Spice, Fake Weed, K2 - The Dangers of Designer Drugs And Synthetic Cannabinoids Parents Need to Understand
You may have heard this line before if you’re the parent of a teen or young adult who’s experimenting with drugs, “it’s natural, it’s from a plant - don’t freak out - you’re overreacting!” If you’ve heard this from your son or daughter recently, you might be having a conversation about something called “Spice.”
Spice has many different street names like Bliss, Black Mamba, Blaze, Bombay Blue, Fake Weed, Legal Weed, Genie, Zohai, Red X, Dawn Scooby Skunk, Snax. Then there are the different brands everywhere like, K2, Spice, Joker, Scooby Snax, Black Mamba, Kush, and Kronic
What is Spice?
Spice is a synthetic cannabinoid and is considered a “designer drug.” What’s that? Synthetic cannabinoids are human-made mind-altering chemicals that are sprayed on dried, shredded plant material and then smoked, vaporized, and inhaled in e-cigarettes or vape pens, or brewed as a tea. It often looks like potpourri and is sometimes called herbal or liquid incense or fake weed. These substances act on the same brain cell receptors as THC which is the mind-altering ingredient in marijuana.1
Is Spice legal?
Because the chemicals used in Spice have a high potential for abuse and no medical benefit, the DEA has made many of the active chemicals found in these products illegal. The people who develop Spice products avoid these laws by modifying specific chemicals in their mixtures and change them frequently to circumvent recent bans.
Where do you get it?
You might wonder where your child would get these lab-manufactured substances; the frustrating and scary truth is they’re often easily accessible at gas stations, paraphernalia shops, novelty stores, and of course, online. The packaging is fun and friendly, clearly appealing to young people, and not conveying the risk associated with consuming these products.
How does it affect the body?
Research shows that synthetic cannabinoids affect the brain much more powerfully than marijuana creating unpredictable and, in some cases, life-threatening effects including nausea, anxiety, paranoia, brain swelling, seizures, hallucinations, aggression, heart palpitations, and chest pains. Synthetic cannabinoids pose greater potential risks to users than marijuana, and due to lack of regulation, it’s almost impossible to know exactly what chemicals, and how much of them are in any given product. Using these substances is like playing a game of chance - not knowing what is actually being consumed. Synthetic cannabinoids bind more strongly on brain receptors than their natural marijuana counterpart and can produce extremely unpleasant effects like anxiety, hallucinations, increased heart rate, paranoia, and nausea.
This is important to be aware of as a parent if your son or daughter claims they’re “only smoking weed” but are having severe side effects - what they may be consuming is actually “spice” or one of the variations of synthetic cannabinoids its illicit cousins, not real marijuana.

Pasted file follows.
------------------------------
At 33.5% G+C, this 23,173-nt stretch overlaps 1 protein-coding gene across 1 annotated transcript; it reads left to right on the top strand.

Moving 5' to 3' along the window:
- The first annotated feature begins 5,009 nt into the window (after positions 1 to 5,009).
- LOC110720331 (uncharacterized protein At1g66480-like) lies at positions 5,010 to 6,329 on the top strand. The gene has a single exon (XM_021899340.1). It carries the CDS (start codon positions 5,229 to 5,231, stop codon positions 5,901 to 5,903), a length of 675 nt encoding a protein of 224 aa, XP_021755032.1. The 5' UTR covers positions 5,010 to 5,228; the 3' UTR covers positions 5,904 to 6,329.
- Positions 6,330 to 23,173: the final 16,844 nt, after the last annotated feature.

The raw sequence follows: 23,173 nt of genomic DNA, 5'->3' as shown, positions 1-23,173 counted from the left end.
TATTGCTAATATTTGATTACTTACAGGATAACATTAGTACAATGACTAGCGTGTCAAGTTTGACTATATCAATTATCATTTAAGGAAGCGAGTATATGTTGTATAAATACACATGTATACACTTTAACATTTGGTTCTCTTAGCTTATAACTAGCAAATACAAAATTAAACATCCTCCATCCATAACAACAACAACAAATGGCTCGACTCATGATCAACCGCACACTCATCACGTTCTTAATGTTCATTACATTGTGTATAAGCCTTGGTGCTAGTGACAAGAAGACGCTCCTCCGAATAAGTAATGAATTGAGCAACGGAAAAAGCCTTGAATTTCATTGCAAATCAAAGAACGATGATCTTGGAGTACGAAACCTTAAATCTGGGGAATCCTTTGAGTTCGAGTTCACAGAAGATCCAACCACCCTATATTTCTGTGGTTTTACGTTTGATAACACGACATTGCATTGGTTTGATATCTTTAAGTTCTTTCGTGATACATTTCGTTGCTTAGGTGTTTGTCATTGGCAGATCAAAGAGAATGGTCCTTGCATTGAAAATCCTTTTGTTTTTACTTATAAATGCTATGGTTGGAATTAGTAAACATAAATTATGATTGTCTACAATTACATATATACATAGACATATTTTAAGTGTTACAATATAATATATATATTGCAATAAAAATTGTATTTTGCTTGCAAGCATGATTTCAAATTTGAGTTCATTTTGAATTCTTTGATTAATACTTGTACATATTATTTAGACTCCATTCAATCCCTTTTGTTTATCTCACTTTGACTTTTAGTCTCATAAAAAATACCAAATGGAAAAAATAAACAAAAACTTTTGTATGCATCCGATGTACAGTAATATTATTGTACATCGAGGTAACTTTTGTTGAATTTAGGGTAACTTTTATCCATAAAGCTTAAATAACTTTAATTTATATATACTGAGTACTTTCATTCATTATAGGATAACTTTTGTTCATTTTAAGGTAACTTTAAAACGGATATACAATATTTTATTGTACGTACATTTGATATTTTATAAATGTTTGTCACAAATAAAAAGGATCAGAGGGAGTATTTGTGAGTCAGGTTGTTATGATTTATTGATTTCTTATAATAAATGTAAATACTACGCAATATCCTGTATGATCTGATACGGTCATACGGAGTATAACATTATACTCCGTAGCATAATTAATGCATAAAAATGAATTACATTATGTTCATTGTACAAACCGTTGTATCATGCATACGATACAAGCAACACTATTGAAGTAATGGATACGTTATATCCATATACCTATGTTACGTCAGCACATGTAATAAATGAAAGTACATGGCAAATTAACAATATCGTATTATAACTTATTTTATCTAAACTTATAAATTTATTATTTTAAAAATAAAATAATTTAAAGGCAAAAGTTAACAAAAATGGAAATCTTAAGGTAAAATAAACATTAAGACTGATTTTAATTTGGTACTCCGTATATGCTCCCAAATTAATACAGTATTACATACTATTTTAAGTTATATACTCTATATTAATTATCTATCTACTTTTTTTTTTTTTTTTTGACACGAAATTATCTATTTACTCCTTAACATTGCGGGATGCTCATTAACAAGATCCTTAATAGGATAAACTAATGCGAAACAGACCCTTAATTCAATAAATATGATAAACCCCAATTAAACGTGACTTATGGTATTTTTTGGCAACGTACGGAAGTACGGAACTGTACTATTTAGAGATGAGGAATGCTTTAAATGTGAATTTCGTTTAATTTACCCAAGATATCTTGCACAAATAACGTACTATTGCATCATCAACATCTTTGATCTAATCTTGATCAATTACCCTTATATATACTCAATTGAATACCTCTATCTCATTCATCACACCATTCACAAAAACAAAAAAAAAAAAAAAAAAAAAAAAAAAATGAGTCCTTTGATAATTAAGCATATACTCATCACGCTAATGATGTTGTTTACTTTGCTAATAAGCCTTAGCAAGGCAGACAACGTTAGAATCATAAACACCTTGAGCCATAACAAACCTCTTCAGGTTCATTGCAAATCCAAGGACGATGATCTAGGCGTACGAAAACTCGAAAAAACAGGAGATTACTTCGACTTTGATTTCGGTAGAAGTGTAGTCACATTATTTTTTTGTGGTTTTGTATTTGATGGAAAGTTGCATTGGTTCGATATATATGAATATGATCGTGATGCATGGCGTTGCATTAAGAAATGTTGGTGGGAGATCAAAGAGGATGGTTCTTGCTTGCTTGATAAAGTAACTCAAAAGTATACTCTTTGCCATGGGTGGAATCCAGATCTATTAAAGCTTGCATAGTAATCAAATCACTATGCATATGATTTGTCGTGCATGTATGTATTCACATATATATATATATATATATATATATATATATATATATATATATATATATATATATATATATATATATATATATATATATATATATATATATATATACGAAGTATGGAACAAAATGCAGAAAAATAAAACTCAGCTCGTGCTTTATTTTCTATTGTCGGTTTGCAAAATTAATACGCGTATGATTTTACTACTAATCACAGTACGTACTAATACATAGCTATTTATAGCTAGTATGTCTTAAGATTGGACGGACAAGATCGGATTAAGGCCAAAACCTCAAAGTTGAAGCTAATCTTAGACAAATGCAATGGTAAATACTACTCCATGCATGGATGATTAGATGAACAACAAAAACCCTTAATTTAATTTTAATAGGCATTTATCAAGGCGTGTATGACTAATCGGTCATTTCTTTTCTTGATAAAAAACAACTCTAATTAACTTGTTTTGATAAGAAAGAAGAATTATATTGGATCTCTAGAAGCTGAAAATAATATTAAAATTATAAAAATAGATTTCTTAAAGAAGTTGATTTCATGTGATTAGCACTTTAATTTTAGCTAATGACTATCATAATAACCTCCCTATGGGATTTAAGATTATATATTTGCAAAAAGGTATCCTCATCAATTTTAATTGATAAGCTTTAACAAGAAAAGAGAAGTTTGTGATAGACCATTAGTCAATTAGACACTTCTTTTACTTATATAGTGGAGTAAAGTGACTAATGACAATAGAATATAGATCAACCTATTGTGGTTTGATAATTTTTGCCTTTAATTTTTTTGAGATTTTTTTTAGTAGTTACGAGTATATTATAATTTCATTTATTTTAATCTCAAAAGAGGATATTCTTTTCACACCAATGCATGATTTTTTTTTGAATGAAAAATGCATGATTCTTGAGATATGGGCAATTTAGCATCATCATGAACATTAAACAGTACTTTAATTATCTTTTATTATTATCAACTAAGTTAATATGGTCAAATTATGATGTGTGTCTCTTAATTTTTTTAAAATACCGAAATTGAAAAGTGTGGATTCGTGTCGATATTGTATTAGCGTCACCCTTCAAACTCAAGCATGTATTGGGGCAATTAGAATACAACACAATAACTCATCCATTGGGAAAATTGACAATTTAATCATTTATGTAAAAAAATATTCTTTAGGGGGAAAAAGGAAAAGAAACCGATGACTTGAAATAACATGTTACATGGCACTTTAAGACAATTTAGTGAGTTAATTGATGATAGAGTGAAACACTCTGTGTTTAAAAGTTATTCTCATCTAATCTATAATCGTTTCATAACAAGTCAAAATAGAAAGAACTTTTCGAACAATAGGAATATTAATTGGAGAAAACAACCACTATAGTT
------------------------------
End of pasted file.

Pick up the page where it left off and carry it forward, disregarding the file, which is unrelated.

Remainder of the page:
Is Spice addictive?
Yes, people who use Spice a lot might have withdrawal symptoms if they try to quit. This means they can’t stop using it even when they really want to and even after it causes terrible consequences to their health and other parts of their lives.
How widespread is Spice use in teens?
Here’s where there’s some good news. According to the 2020 Monitoring The Future Study was done by the National Institutes of Health (NIH), only 2.5% of 10th graders have used Spice or K2 synthetic marijuana in the past year, a downward trend from 2.9% in 2019. That’s a sharp contrast to 28% who have used traditional or “real” marijuana and 40% who have used alcohol. Hopefully, this trend continues downward yet parents still need to be educated and alert about these products which are so harmful.
What’s the bottom line?
Teens are convinced by the easy, legal access, alluring packaging, and (false) claims that products like K2 and Spice are “natural” implying they’re harmless. These particular substances are also ‘popular’ because standard drug tests can’t easily detect some of the chemicals in them. This presents a double-whammy for parents who are trying to stay on top of what their kids are experimenting with.
What do I do?
As hard as it might be, have a brutally honest conversation with your son or daughter about the specific dangers of these man-made substances. Let them know they’re more dangerous than real marijuana as they may be under the assumption that they’re safer and need to know the true risk they’re taking if they use Spice, K2 or any other synthetic cannabinoid.
About the Author
Brenda Zane is a Mayo Clinic Certified health and wellness coach whose work supports moms of kids with substance use disorder. Her mission is to help moms maintain their health and sanity as they navigate the frightening and exhausting experience of having a child in addiction. Her podcast, Hopestream, and private, online community, The Stream, provide connection and hope plus resources related to holistic health, addiction, and treatment options. You can download her free ebook called HINDSIGHT: 3 Things I Wish I Knew When My Son Was Addicted to Drugs
Brenda also writes for various publications and is available to speak on topics such as parenting kids in addiction, purpose and transformation, self-care and coping strategies, and the impact of the opioid crisis.